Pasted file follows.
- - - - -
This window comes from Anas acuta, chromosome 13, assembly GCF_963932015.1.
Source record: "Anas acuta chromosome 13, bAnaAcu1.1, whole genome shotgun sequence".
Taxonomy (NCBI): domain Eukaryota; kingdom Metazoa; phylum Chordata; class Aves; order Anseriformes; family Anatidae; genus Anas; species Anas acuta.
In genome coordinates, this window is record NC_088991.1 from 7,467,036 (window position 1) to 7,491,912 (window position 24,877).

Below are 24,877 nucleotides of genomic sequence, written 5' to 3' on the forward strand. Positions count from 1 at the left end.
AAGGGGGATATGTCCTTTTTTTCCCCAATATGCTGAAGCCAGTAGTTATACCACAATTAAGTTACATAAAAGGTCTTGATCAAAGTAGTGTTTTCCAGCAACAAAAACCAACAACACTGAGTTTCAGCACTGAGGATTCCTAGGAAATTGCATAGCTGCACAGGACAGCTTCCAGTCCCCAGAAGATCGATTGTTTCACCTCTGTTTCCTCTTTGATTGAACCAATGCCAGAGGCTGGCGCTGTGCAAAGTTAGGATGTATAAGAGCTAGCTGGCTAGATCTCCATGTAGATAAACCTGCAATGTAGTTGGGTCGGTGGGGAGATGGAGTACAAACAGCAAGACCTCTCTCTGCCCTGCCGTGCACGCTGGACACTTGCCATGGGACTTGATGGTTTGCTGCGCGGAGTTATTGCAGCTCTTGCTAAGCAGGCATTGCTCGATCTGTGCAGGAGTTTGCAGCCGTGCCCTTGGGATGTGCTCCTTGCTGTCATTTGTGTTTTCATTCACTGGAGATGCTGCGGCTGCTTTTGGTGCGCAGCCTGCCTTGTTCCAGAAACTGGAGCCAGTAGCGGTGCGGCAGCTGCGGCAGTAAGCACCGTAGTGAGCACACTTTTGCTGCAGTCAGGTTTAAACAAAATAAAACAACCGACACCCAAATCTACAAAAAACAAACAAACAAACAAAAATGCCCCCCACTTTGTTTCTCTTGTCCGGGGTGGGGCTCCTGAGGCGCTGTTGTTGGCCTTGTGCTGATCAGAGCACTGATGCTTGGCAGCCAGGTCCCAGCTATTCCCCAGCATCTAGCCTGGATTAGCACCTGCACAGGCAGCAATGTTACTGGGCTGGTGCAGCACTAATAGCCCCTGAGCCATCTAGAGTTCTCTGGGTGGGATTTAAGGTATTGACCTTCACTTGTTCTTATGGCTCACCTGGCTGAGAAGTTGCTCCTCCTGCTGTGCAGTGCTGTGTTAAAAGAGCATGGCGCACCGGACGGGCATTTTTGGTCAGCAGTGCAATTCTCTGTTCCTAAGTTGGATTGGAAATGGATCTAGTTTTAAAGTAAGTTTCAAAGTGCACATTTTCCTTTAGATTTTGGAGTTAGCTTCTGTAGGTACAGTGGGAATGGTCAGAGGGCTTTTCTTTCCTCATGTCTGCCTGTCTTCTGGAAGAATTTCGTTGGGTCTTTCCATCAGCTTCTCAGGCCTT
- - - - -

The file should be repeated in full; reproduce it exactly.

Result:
This window comes from Anas acuta, chromosome 13, assembly GCF_963932015.1.
Source record: "Anas acuta chromosome 13, bAnaAcu1.1, whole genome shotgun sequence".
Taxonomy (NCBI): domain Eukaryota; kingdom Metazoa; phylum Chordata; class Aves; order Anseriformes; family Anatidae; genus Anas; species Anas acuta.
In genome coordinates, this window is record NC_088991.1 from 7,467,036 (window position 1) to 7,491,912 (window position 24,877).

Below are 24,877 nucleotides of genomic sequence, written 5' to 3' on the forward strand. Positions count from 1 at the left end.
AAGGGGGATATGTCCTTTTTTTCCCCAATATGCTGAAGCCAGTAGTTATACCACAATTAAGTTACATAAAAGGTCTTGATCAAAGTAGTGTTTTCCAGCAACAAAAACCAACAACACTGAGTTTCAGCACTGAGGATTCCTAGGAAATTGCATAGCTGCACAGGACAGCTTCCAGTCCCCAGAAGATCGATTGTTTCACCTCTGTTTCCTCTTTGATTGAACCAATGCCAGAGGCTGGCGCTGTGCAAAGTTAGGATGTATAAGAGCTAGCTGGCTAGATCTCCATGTAGATAAACCTGCAATGTAGTTGGGTCGGTGGGGAGATGGAGTACAAACAGCAAGACCTCTCTCTGCCCTGCCGTGCACGCTGGACACTTGCCATGGGACTTGATGGTTTGCTGCGCGGAGTTATTGCAGCTCTTGCTAAGCAGGCATTGCTCGATCTGTGCAGGAGTTTGCAGCCGTGCCCTTGGGATGTGCTCCTTGCTGTCATTTGTGTTTTCATTCACTGGAGATGCTGCGGCTGCTTTTGGTGCGCAGCCTGCCTTGTTCCAGAAACTGGAGCCAGTAGCGGTGCGGCAGCTGCGGCAGTAAGCACCGTAGTGAGCACACTTTTGCTGCAGTCAGGTTTAAACAAAATAAAACAACCGACACCCAAATCTACAAAAAACAAACAAACAAACAAAAATGCCCCCCACTTTGTTTCTCTTGTCCGGGGTGGGGCTCCTGAGGCGCTGTTGTTGGCCTTGTGCTGATCAGAGCACTGATGCTTGGCAGCCAGGTCCCAGCTATTCCCCAGCATCTAGCCTGGATTAGCACCTGCACAGGCAGCAATGTTACTGGGCTGGTGCAGCACTAATAGCCCCTGAGCCATCTAGAGTTCTCTGGGTGGGATTTAAGGTATTGACCTTCACTTGTTCTTATGGCTCACCTGGCTGAGAAGTTGCTCCTCCTGCTGTGCAGTGCTGTGTTAAAAGAGCATGGCGCACCGGACGGGCATTTTTGGTCAGCAGTGCAATTCTCTGTTCCTAAGTTGGATTGGAAATGGATCTAGTTTTAAAGTAAGTTTCAAAGTGCACATTTTCCTTTAGATTTTGGAGTTAGCTTCTGTAGGTACAGTGGGAATGGTCAGAGGGCTTTTCTTTCCTCATGTCTGCCTGTCTTCTGGAAGAATTTCGTTGGGTCTTTCCATCAGCTTCTCAGGCCTT